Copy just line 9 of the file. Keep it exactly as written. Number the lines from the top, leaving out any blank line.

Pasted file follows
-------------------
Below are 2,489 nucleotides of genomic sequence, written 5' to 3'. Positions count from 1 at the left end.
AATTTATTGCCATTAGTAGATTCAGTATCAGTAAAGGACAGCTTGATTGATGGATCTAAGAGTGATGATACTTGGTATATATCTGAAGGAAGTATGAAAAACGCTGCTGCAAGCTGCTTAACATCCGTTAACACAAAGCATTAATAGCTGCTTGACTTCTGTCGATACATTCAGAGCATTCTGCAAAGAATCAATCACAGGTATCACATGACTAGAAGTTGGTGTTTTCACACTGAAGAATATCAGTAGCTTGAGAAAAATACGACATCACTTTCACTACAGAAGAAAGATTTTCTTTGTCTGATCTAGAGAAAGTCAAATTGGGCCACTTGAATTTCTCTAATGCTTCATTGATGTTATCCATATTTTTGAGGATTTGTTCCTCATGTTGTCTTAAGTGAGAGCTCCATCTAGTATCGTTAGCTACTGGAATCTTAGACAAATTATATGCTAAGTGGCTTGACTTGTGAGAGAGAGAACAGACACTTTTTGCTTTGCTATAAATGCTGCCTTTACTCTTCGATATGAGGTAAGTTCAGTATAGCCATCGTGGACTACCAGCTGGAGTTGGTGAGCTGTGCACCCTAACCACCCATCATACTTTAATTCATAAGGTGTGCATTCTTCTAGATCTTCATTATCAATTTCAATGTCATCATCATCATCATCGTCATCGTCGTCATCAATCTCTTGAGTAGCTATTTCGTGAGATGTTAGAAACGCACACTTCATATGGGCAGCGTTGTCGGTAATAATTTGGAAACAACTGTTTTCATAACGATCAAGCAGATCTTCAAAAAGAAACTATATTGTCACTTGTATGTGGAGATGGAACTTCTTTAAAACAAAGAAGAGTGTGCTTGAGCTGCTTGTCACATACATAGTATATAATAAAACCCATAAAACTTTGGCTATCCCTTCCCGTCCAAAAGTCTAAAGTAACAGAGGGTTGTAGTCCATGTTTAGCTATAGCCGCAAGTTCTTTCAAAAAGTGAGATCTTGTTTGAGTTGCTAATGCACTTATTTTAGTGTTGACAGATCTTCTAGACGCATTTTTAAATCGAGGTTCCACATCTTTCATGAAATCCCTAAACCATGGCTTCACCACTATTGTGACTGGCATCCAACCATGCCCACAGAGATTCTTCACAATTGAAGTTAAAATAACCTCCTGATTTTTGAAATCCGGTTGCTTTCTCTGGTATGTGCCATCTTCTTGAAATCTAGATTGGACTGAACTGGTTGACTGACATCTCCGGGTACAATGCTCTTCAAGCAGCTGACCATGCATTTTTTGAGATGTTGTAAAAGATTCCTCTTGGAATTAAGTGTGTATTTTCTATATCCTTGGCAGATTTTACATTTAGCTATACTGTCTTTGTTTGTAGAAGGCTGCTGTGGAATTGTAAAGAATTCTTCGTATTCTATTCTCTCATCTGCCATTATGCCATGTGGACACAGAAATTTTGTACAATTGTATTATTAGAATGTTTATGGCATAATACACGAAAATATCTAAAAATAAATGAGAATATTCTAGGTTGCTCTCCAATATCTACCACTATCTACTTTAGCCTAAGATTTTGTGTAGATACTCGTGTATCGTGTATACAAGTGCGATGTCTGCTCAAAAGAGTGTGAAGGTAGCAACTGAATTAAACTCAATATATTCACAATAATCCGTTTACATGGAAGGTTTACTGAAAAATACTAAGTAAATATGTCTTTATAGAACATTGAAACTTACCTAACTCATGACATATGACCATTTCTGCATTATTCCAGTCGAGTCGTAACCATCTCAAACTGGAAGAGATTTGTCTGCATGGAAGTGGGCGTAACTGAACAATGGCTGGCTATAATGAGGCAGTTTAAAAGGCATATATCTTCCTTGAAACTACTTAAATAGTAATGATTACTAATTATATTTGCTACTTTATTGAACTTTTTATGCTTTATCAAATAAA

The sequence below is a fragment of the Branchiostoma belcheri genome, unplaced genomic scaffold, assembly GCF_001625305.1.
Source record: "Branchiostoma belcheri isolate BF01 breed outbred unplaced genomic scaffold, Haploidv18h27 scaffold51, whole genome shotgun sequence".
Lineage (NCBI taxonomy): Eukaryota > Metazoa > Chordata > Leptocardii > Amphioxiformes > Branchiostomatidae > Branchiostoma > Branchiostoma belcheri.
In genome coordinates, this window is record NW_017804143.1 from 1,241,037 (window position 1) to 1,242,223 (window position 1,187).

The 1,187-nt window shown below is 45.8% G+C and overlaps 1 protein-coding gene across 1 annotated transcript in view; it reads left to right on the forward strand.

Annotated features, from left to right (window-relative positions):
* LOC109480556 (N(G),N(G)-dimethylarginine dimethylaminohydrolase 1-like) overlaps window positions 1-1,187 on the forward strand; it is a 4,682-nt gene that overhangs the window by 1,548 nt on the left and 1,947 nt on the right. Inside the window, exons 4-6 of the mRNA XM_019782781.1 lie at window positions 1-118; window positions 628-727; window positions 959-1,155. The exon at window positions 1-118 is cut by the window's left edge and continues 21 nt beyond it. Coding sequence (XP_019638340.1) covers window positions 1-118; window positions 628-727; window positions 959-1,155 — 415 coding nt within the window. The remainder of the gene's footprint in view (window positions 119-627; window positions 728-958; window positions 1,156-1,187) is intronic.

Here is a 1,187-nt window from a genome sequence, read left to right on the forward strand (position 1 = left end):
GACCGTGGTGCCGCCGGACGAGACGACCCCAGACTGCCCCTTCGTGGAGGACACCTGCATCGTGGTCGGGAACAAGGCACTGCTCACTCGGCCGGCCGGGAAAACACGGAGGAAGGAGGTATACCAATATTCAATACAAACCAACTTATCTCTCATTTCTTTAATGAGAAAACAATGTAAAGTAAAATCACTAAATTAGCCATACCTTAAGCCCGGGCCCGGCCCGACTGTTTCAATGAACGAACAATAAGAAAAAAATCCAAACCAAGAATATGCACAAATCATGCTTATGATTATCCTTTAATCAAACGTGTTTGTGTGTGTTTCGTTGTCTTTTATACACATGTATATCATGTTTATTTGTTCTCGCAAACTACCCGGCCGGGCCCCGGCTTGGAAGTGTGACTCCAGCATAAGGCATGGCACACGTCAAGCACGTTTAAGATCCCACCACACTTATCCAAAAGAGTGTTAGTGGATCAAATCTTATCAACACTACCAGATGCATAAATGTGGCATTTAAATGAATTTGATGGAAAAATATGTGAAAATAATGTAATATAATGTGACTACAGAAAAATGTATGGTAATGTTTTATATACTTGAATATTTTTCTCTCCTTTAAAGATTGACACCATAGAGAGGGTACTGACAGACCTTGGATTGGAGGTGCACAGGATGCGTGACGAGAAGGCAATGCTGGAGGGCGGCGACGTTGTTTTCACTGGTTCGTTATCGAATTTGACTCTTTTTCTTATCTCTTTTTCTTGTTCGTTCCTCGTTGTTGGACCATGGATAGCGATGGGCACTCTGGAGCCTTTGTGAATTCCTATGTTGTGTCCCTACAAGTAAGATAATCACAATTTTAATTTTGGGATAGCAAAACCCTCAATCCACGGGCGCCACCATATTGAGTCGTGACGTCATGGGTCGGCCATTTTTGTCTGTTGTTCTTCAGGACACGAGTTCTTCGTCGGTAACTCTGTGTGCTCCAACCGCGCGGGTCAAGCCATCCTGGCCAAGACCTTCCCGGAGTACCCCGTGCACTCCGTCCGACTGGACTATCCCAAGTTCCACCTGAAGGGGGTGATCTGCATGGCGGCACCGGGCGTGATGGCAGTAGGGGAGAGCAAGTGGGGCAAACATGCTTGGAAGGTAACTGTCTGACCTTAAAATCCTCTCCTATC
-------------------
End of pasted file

* LOC109480556 (N(G),N(G)-dimethylarginine dimethylaminohydrolase 1-like) overlaps window positions 1-1,187 on the forward strand; it is a 4,682-nt gene that overhangs the window by 1,548 nt on the left and 1,947 nt on the right. Inside the window, exons 4-6 of the mRNA XM_019782781.1 lie at window positions 1-118; window positions 628-727; window positions 959-1,155. The exon at window positions 1-118 is cut by the window's left edge and continues 21 nt beyond it. Coding sequence (XP_019638340.1) covers window positions 1-118; window positions 628-727; window positions 959-1,155 — 415 coding nt within the window. The remainder of the gene's footprint in view (window positions 119-627; window positions 728-958; window positions 1,156-1,187) is intronic.